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And lastly, from that time to the present ; God has not set Jesus as his King upon the holy hill of Sion,” (as the Psalm 'imports, nor given him“ the Nations for his inheritance, nor the uttermost parts of the Earth for a possession."

The next prophecy usually adduced to prove that Jesus is the Messiah is the passage quoted from Micah v. 2, in the second chapter of Mat. " But thou Bethlehem Ephratah though thou be little among the chiefs of Judah, yet out of thee shall he come forth unto me, that is to be ruler in Israel, whose goings forth have been from of old, from the days of hidden ages." This passage probably refers to the Messiah, but by no means signifies that this Messiah was to be born in Bethlehem, as asserted by Matthew ; but only, that he was to be derived froin Bethlehem, the city of Jesse, . the father of David of famous memory, whose family was venerable for its antiquity, “ being of the days of hidden ages.” And this interpretation is known, and acknowledged by Hebrew scholars. But in order to eut short the dispute, we will permit the passage to be interpreted as signifying that Bethlehem was to be the birth place of the Messiah. What then I will a man's being born in Bethlehem be sufficient to make him to be the Messiah foretold by the Hebrew Prophets ? Surely it has been inade plain in the beginning of this work, that many more characteristick marks than this must meet in one person in order to constitute him the Messiah described by them !

In Zechariah ix. 9, it is written “ Rejoice greatly, o Daughter of Sion. Shout 0 Daughter of Jerusalem ! Behold thy king cometh unto thee, the righteous one, and saved, or preserved [ac. to the Heb.] lowly, and riding upon an ass, and upon a colt the foal of an ass." This has been applied by the Evangelists to Jesus, who rode upon an ass into Jerusalem. · But in the first place, it is to be observed, that there seems to have been a blunder in this transaction : for according to the Hebrew Idiom of the passage quoted above, the personage there spoken of was to ride upon 66 an ass' colt ;" whereas the Apostles, in order to be sure of fulfilling the prophecy, represent Jesus as rid

ing upon an ass, and the colt too ! « They spread their : garments upon them, and set him upon them.See the Evangelists in loc.-In the next place a man may ride into Jerusalem upon an ass, without being thus necessarily demonstrated to be the Messiah. And unless, as said before, every tittle of the marks given by the Prophets to designate Their Messiah, be found in Jesus,and in any other claiming to be that Messiah, his being born in Bethlehem, and riding upon an ass into Jerusalem, will by no means prove him to be so. Besides, those who will take the trouble to look at the context in Zechariah, will find, that the event spoken of in the quotation is spoken of as contemporaneous with the restoration of Israel, and the establishment of peace, and happiness ; which seems to cut up by the roots the interpretation of Evangelists. Aud to conclude the argument, Jesus being born in Bethlehem, and riding into Jerusalem, allowing it to be true, would not we think frustrate these Prophecies of a future fulfilment: For no one can disprove, that if so be the will of God, such a person as the Messiah is described to be might be born in Bethlehem tomorrow, and ride in triumph into Jerusalem twenty years afterwards.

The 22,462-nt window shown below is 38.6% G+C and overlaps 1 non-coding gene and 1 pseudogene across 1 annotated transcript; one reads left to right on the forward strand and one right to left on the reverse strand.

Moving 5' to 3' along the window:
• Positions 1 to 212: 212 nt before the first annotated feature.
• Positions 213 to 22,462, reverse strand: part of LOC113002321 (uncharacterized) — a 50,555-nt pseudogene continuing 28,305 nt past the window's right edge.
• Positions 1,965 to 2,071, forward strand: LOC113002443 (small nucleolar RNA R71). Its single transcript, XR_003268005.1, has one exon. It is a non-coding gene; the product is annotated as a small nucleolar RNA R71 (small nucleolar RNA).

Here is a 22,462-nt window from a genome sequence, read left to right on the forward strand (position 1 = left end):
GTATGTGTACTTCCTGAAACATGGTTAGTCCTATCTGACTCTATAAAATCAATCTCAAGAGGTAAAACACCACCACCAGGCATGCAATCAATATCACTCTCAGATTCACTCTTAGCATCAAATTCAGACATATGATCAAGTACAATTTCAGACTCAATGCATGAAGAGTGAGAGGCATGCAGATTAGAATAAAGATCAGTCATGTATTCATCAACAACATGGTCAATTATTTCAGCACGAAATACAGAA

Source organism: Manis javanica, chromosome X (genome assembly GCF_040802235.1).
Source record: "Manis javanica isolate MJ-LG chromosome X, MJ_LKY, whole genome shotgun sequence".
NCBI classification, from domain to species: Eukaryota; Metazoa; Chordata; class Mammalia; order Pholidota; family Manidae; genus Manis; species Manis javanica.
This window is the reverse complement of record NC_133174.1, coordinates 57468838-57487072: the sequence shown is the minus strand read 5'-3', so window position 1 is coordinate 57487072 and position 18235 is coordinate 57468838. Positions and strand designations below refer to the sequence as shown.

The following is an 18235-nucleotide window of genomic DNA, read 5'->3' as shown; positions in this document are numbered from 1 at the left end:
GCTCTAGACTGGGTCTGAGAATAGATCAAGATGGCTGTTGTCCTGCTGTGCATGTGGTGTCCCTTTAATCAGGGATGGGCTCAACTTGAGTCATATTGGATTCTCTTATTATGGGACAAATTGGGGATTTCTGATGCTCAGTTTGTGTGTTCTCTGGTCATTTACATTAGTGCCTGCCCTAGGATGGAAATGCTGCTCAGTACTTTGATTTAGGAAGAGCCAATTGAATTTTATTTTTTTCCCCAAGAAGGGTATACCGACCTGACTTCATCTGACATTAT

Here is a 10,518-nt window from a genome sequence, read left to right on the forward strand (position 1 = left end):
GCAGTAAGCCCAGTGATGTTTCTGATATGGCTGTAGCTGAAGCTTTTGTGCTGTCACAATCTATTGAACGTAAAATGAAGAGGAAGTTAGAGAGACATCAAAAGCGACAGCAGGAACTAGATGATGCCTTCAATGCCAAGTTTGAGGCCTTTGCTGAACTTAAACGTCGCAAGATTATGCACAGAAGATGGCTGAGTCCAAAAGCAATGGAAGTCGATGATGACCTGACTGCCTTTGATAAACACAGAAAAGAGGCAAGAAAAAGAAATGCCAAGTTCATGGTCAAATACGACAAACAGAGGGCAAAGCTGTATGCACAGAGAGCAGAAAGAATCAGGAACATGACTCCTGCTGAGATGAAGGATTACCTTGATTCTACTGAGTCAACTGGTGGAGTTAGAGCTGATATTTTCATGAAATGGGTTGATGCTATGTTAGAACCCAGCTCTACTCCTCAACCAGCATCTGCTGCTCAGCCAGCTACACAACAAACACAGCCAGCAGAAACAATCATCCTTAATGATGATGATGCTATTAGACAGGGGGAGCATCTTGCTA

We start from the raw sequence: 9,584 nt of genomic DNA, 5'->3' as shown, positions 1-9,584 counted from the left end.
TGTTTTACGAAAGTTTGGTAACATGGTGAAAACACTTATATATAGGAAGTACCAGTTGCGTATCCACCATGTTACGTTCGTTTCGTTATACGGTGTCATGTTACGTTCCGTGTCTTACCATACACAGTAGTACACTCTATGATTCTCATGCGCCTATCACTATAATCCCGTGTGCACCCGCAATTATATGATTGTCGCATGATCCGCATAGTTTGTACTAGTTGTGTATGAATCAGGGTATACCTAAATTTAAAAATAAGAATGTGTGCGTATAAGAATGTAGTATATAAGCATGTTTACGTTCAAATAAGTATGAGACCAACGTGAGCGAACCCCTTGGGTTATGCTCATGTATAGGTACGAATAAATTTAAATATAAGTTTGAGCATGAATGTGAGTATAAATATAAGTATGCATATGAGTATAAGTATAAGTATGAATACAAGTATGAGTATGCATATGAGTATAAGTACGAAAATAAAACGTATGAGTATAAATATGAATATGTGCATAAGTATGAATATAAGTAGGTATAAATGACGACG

The next passage which has been offered, as a Prophecy of Jesus, is to be found in the 12 ch, of Zech. v. 10, and part of it has been misquoted by John. “And I will pour upon the house of David, and upon the inhabitants of Jerusalem, the spirit of Grace, and supplications, and they shall look on me whom they have pierced.So it stands in the English Version, but before I state what it ought to be, I would observe, that before the Evangelist, (who in his account of the crucifixion applies this passage as referring to Jesus' being pierced with a spear,) could make this passage fit his purpose, he had to substitute the word “himfor 6 me, as it is in the Hebrew, confirmed by I believe all the versions, ancient and modern, without exception. Yet with this change it will by no means answer his purpose; for the Hebrew word here translated 6 pierced," in this place signifies 56 blasphemed," or 6á insulted," as it is understood by Grotius, who confirms this rendering from the Hebrew of Levit. xxiv, 11, where in this passage, “ the

Israelitish woman's son blasphemed the name of the Lord.” The Hebrew word translated “blasphemed” is from the same root with the Hebrew word translated 6 pierced” in the passage in Zechariah quoted above. So that the passage ought to be translated thus. “I will pour upon the house of David, and upon the Inhabitants of Jerusalem, the spirit of Grace, and suppli. cations, and they shall look towards me whom they have blasphemed.[To look towards Godis a phrase frequently met with, and well understood.] Now to enable us to understand more perfectly this passage, let us consider the context, where we shall find, that it states, that there was to be a war in Judea, and a siege of Jerusalem, and then a deliverance of the Jews, by the destruction of all the Nations, that should come up at that time, against Jerusalem. Immediately after which matters, follows the prophecy under consideration, “I will pour upon the house of David, &c.” Now from these things thus laid together, I crave leave to argue in the words of Dr. Sykes, [Essay, &c. p. 268. T « Did any one circumstance of all this happen to the Jews about the time of the death of Jesus : Or rather, was not every thing the reverse of what Zechariah says; and instead of all nations being destroyed that came about Jerusalem. Jerusalem itself was destroyed : instead of a spirit of Grace and supplications, the Jews have had their hearts hardened against the Christ, instead of mourning for him whom they have pierced, they curse him, and his followers even until this day."